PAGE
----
[This is the inaugural post for a new column at Every Food Fits about the people who cook the meals we enjoy outside of the home and the role nutrition plays in their lives and kitchens.]
By: Stacey Viera
“Never trust a slender chef.” That’s one of my two Rules. (The other Rule? “Careful when you’re in a position to trust a man who uses a blow-dryer on his hair.” More on that some other time.) Yet there’s an exception to every rule. And the exception to this one is Brian Stickel, executive chef at Clyde’s of Georgetown.
We sat down at a small table in the cozy, wood-lined Back Bar, just off the bright Atrium Dining Room at the tail end of the lunch rush. It had been at least a year since I’d seen Chef Brian – we used to live in the same building – and it would be the first time we’d discuss food. I’d never asked him about cooking before because, really, how many people like to bring their work home with them?
In the 15 years that he has been a chef, Stickel has learned how to eat well and eat smart. He focuses on balance and lives the “calories in, calories out” mantra. “It’s my job to taste everything,” he said. “I definitely eat in smaller amounts throughout the day, never three big meals.” In addition to exercising, Stickel maintains a healthy weight by eating healthy, filling food – usually a bowl of cereal with lots of fiber – before he arrives to the Clyde’s kitchen.
He’s also 6 feet 2 inches tall and a three-time marathon finisher, so those factors help account for his slender physique, but more than that, he says, “I don’t diet. I know I have to exercise because I have to eat a lot.”
I was relieved to hear this statement for two reasons. 1) It’s good to know that the pros don’t taste the food and then spit it out, unlike wine tasters (shame on them!); and 2) I like talking to people who possess common sense.
Stickel elaborated, “People confuse good nutrition with dieting. On my menu, I try to have something for everybody. It’s a well-balanced menu.” Clyde’s always features “tons of fresh vegetables. We get whatever is growing.”
Sometimes, “whatever is growing” is pounds and pounds of the same item, and Stickel’s team needs to figure out what to do with it. For a seasoned pro, the challenge is surmounted, but take heart, readers, it was not always so.
“When I was younger, it was more challenging,” he said. “It was like 100 pounds of asparagus comes in and you have to do something with it.”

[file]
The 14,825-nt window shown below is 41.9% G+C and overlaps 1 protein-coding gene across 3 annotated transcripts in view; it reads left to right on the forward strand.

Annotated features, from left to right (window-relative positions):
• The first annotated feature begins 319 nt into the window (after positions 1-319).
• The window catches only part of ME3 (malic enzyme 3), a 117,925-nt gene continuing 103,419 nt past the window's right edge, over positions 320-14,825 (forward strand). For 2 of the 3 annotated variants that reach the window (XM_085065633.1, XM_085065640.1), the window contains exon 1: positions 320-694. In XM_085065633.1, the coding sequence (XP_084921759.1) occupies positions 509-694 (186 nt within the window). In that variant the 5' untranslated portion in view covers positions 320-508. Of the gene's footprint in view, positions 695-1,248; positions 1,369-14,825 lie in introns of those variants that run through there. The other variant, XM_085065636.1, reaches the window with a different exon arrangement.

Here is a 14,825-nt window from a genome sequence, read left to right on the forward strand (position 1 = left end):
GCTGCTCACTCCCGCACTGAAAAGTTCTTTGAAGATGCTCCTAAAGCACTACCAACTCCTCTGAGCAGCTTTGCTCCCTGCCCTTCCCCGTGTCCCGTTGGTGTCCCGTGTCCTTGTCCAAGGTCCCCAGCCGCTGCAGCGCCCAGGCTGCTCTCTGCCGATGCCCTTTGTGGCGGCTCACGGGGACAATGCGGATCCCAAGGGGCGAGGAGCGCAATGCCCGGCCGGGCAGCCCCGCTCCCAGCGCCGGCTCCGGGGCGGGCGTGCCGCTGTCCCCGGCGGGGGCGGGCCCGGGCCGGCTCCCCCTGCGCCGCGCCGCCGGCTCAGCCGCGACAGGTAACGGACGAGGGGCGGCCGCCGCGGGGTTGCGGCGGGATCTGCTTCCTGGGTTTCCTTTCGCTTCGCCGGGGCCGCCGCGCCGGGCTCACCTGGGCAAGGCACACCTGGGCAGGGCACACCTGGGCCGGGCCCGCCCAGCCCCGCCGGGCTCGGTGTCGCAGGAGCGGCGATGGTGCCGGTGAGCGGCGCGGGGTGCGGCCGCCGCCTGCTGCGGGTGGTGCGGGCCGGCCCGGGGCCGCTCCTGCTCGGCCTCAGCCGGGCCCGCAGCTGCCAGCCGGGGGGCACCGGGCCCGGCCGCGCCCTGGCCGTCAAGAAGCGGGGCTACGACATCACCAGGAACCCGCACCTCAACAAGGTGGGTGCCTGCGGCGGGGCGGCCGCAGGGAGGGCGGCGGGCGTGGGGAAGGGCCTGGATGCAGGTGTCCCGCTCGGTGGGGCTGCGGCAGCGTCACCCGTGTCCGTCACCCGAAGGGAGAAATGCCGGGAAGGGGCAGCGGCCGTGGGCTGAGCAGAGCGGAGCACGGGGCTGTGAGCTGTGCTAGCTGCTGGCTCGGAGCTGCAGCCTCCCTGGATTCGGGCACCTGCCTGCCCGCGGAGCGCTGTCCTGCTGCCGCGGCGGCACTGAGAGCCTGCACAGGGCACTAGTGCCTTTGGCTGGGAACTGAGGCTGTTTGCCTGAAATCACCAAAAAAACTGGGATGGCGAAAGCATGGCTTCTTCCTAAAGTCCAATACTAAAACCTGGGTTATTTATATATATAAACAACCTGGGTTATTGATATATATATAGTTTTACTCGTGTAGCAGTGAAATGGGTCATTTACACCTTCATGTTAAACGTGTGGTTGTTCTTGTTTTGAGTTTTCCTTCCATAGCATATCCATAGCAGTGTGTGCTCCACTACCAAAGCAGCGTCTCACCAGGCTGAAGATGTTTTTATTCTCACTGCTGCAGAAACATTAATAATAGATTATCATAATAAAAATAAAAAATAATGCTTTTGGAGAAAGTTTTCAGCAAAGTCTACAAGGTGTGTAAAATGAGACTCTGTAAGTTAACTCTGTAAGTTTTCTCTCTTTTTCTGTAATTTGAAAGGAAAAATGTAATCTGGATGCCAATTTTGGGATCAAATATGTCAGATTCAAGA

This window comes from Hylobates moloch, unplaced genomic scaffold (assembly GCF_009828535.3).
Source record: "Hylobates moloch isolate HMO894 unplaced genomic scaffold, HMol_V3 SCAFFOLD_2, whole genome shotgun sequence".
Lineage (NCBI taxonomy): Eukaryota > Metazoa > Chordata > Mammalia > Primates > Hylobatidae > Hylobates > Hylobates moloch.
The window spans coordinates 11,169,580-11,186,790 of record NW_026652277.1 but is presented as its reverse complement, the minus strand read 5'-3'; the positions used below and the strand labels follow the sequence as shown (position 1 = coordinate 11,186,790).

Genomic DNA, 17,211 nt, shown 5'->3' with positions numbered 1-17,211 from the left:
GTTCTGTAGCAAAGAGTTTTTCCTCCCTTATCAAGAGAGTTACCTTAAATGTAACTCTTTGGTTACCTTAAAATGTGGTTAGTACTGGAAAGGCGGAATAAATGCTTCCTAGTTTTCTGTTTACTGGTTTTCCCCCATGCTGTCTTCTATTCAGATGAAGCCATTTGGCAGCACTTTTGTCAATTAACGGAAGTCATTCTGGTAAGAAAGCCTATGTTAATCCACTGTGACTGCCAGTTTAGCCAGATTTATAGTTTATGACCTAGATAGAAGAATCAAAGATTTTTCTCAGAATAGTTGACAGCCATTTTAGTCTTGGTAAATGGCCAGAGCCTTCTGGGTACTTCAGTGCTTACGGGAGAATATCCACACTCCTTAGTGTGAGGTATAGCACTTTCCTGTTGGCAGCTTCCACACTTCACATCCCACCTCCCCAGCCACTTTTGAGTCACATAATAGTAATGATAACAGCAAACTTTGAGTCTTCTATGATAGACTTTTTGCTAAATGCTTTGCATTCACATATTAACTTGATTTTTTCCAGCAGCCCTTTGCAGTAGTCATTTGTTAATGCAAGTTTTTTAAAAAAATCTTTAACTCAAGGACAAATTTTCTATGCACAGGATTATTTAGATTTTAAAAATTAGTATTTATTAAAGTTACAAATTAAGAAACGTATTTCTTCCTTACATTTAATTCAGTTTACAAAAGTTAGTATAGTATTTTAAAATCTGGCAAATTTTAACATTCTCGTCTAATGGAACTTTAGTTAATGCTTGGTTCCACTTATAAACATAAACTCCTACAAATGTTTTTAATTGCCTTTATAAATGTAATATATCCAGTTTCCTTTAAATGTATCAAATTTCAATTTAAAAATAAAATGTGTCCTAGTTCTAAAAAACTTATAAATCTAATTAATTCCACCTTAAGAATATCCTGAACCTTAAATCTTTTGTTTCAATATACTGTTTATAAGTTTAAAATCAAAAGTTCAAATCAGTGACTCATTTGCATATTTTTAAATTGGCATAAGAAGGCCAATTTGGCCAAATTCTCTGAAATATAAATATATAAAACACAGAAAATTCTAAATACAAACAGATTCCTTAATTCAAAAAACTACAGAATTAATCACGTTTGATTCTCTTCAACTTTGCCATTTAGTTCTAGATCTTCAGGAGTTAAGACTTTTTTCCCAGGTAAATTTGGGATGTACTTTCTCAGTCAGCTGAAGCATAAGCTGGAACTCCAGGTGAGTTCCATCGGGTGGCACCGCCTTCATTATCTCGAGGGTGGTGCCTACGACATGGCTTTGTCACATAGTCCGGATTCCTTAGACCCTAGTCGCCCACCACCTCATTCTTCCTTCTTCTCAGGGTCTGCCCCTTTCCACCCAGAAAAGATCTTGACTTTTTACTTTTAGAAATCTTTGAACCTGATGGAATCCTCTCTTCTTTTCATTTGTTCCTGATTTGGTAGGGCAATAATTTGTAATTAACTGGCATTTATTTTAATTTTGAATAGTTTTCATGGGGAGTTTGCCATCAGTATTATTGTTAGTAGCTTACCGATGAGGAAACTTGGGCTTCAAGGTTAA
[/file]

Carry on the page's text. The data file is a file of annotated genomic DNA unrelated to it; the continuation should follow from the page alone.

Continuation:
From time to time, the Georgetown location will get a huge shipment of produce that must be used since the menu reflects what’s in season. Clyde’s Willow Creek Farm in Loudon County, Virginia, is an actual working farm tended by – you guessed it – a farmer, and when they have the occasional overabundance, they share the ingredients with other restaurants.
“They’re able to do more heirloom [tomatoes], herbs, vegetables. I personally will get stuff from time to time,” Stickel said. “We had a garden this year. I grow fresh herbs at home, and I usually bring in bunches of rosemary or other herbs to cook with” since Clyde’s of Georgetown does not yet have its own herb garden.
“Your diet will change over the year,” to reflect what’s in season, and that’s how Stickel cooks. Amy Bridges, Clyde’s corporate marketing manager, added, “The longer the season goes, the more you’ll see [certain ingredients featured] on the menu.”
We then discussed dietary trends and diners’ special requests. “The biggest request we get is related to gluten allergy,” Stickel said. “When I started 10 years ago, I saw this once or twice a year. Now it’s daily.”
He and Bridges emphasized the lengths that Clyde’s staff go to when preparing a meal for a guest with allergies. “When someone has an allergy [as opposed to a dietary request], I prepare the meal from scratch myself,” Stickel said, his expression serious.
Bridges added when it comes to working with allergies “we do an excellent job. There are procedures in place to take care [of guests who have food allergies]. It’s helpful to call ahead if you’re allergic.”
Next on the list of health-related topics, we discussed salt. Because of all the hullaballoo regarding heart health and sodium in recent years, it was surprising to hear that few diners come in requesting low-sodium dishes. Stickel noted, “many sauces and parts of dishes are prepared beforehand, but salt can be removed from some dishes. Alternatives to seasoning with salt are spices and acidity. Those can also be used to enhance flavor.” But salt continues to hold the top spot among his favorite flavoring ingredients.
Stickel was quick to cite a recent New York Times article about a scientific paper published in The Clinical Journal of the American Society of Nephrology. Nephrologist Dr. David McCarron and his team questioned whether sodium intake in the United States could be affected by public policy and whether policy recommending that adults reduce salt consumption is appropriate. Food for thought. (Pun intended.)
END PART I
To view more photos from the interview, visit http://staceyviera.zenfolio.com/clydesofgeorgetownchefinterview